The Earthsea soundtrack was overseen by Tamiya Terashima and was released by Tokuma Japan Communications and Studio Ghibli Records as a multichannel hybrid SACD-CD on 12 July 2006. Its release code was TKGA-503 and ASIN was B000FNNOTG. Carlos Núñez was a key collaborator, contributing his ocarina, whistle and Galician gaita (bagpipe) to 11 out of 22 tracks. Newcomer Aoi Teshima sang in 2 of the tracks. A followup album, "Melodies from Ged Senki", was released in 17 January 2007 and included unreleased Ged Senki OST tracks as well as new tunes by Núñez. Its release code was SICP-1151 and its ASIN was B000HT1ZLW.
Reaction and box officeEdit
The film reached No.1 at the Japanese Box Office on its opening week with a gross of over 900 million yen, or approximately 7.7 million USD, pushing Pirates of the Caribbean: Dead Man's Chest to second place and became the number one movie in the country for five weeks, until it was pushed out of the top spot when X-Men: The Last Stand was released. This number is a large opening gross by Japanese moviegoing standards due to Japan having some of the highest admission prices in the world, which makes people shy away from theater trips. The movie went on to be the #4 top grossing movie for the year in Japan.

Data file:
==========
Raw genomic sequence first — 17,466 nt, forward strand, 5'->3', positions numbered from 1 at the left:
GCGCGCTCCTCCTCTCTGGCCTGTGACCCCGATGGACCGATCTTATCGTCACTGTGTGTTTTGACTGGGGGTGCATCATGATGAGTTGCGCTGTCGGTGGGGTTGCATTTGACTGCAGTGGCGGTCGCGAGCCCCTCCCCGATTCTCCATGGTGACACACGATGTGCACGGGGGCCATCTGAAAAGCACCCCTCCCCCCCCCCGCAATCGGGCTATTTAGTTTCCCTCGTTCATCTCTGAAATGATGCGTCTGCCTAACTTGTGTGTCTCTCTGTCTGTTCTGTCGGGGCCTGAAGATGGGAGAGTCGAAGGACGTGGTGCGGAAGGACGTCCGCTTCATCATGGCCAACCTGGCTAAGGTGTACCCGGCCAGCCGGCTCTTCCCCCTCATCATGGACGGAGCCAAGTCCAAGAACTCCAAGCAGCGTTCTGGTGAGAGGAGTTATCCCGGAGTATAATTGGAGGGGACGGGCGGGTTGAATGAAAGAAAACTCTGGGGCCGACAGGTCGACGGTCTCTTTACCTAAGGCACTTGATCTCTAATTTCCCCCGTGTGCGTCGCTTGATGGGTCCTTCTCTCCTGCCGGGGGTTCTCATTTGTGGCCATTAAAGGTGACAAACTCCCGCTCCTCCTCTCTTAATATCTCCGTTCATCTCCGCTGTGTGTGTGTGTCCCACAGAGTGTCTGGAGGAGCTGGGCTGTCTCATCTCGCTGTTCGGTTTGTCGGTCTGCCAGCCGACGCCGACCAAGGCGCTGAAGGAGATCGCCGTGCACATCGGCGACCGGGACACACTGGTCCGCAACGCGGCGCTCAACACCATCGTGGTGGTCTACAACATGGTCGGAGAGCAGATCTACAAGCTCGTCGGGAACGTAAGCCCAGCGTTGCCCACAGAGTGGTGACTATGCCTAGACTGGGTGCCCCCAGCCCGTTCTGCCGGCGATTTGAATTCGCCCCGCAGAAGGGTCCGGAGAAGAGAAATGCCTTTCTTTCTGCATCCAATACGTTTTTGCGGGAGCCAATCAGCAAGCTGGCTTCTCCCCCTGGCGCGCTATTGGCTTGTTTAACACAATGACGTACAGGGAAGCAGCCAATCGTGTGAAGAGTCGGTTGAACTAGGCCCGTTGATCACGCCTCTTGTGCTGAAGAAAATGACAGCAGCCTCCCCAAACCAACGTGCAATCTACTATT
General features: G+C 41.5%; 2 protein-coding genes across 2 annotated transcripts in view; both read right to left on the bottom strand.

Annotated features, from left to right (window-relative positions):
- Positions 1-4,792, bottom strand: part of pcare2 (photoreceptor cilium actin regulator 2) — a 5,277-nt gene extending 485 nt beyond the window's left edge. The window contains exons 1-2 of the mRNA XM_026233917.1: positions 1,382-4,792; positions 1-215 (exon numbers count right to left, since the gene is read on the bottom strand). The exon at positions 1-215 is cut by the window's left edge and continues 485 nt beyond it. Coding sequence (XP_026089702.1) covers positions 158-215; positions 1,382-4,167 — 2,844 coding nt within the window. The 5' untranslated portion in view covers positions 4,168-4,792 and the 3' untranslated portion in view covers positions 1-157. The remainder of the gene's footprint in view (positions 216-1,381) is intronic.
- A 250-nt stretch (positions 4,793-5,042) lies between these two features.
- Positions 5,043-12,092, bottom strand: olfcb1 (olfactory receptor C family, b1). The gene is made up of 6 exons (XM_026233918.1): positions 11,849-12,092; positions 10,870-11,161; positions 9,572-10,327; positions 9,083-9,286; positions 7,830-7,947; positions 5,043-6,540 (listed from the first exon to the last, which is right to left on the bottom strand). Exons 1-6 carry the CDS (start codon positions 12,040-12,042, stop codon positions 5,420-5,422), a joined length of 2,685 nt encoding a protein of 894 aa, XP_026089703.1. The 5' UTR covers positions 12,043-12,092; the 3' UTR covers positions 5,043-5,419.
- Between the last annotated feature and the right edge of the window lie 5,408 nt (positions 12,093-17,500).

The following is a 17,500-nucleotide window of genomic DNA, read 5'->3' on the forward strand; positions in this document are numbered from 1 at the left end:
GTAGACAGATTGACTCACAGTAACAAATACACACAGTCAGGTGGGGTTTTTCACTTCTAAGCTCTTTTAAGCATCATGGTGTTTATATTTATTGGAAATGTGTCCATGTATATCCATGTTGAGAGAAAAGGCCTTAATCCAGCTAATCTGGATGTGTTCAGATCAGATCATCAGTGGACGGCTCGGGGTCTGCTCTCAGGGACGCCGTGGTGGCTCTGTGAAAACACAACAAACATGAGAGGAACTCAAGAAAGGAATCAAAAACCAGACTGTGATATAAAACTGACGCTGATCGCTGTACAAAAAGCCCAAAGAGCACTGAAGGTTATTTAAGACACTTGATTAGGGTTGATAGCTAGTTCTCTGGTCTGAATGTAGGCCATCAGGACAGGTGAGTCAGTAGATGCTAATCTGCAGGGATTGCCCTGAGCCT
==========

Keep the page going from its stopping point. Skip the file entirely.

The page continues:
Ursula K. LeGuin, the author of the Earthsea Series, gave a mixed response to the film in her review on her website. LeGuin commended the visual animation in the film but complained that the plot and the content had been changed drastically. She also praised certain depictions of nature in the film, but felt that the production values of the film were not as high as previous works directed by Hayao Miyazaki, and that the film's excitement was focused too much around scenes of violence. Her initial response to Goro Miyazaki was, "It is not my book. It is your movie. It is a good movie."However, she was unhappy that the comment was disclosed on the movie's public blog.